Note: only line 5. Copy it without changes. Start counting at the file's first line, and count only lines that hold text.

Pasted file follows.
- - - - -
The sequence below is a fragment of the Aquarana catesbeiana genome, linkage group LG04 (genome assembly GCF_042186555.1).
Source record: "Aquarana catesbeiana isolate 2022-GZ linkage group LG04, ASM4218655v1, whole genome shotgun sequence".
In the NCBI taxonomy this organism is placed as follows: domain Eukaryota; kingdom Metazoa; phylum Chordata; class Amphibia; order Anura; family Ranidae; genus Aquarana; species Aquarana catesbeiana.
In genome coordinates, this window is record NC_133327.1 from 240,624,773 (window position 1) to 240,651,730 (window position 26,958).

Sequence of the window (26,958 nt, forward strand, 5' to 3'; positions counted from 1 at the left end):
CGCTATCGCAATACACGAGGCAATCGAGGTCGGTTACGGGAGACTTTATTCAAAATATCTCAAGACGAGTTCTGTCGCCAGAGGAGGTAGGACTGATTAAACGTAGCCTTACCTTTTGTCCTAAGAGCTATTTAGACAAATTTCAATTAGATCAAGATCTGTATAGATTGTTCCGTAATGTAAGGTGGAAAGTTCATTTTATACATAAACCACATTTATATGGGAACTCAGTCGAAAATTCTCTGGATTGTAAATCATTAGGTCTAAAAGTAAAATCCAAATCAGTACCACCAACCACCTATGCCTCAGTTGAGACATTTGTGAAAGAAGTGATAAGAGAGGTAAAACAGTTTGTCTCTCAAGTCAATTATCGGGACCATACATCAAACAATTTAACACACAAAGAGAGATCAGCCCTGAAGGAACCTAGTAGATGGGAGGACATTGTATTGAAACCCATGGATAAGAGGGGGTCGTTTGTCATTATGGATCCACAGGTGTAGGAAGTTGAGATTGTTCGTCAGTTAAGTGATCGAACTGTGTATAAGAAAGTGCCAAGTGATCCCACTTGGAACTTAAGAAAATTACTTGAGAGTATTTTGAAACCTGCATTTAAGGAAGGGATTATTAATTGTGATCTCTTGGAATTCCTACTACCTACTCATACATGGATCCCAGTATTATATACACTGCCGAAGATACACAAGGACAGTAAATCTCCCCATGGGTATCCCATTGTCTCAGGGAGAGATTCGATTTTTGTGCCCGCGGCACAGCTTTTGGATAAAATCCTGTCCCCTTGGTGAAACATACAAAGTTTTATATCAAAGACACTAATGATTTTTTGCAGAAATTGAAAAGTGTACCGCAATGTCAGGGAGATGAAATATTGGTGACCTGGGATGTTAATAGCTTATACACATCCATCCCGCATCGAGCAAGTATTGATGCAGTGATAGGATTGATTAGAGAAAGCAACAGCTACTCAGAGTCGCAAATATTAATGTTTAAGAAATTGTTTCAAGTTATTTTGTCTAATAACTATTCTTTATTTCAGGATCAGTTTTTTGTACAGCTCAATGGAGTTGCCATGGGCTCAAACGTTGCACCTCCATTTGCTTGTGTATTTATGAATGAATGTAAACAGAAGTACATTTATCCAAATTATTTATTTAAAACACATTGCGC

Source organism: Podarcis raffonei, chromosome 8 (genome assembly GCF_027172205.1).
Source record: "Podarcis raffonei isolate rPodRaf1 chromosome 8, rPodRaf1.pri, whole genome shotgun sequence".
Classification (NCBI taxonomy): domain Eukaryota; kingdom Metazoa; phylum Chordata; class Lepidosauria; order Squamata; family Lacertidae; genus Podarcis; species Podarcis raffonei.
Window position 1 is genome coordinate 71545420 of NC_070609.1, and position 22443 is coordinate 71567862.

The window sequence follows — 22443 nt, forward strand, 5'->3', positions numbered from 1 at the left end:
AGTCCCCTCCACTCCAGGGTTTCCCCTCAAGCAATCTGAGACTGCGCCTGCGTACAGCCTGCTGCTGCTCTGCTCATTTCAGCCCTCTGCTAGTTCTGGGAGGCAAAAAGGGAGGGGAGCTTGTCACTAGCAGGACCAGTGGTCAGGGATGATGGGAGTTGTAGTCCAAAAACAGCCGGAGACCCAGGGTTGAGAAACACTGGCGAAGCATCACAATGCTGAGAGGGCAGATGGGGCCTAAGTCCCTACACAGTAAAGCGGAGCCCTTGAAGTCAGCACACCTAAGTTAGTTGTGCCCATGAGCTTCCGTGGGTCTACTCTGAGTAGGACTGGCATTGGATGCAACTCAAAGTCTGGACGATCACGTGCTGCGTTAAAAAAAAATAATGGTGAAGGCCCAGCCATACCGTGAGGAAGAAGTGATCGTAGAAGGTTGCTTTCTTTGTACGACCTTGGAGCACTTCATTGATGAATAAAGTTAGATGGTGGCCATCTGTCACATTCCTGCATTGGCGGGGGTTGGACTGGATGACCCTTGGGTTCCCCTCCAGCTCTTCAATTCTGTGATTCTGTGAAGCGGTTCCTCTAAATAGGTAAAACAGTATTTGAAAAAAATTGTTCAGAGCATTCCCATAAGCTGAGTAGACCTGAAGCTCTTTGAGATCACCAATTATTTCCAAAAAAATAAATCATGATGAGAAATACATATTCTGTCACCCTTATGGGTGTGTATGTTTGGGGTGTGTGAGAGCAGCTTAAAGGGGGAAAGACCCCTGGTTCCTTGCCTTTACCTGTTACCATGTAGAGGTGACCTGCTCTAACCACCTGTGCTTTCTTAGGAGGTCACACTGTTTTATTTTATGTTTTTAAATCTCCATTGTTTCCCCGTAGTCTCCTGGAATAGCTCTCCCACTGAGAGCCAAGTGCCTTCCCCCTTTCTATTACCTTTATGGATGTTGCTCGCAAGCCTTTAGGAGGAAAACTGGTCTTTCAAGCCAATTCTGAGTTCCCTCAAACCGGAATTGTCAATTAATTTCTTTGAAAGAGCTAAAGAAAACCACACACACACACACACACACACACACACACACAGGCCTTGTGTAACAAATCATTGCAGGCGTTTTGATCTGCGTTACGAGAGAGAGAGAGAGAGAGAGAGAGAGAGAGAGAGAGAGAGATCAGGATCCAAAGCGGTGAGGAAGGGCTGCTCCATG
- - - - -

Sequence of the window (26,958 nt, forward strand, 5' to 3'; positions counted from 1 at the left end):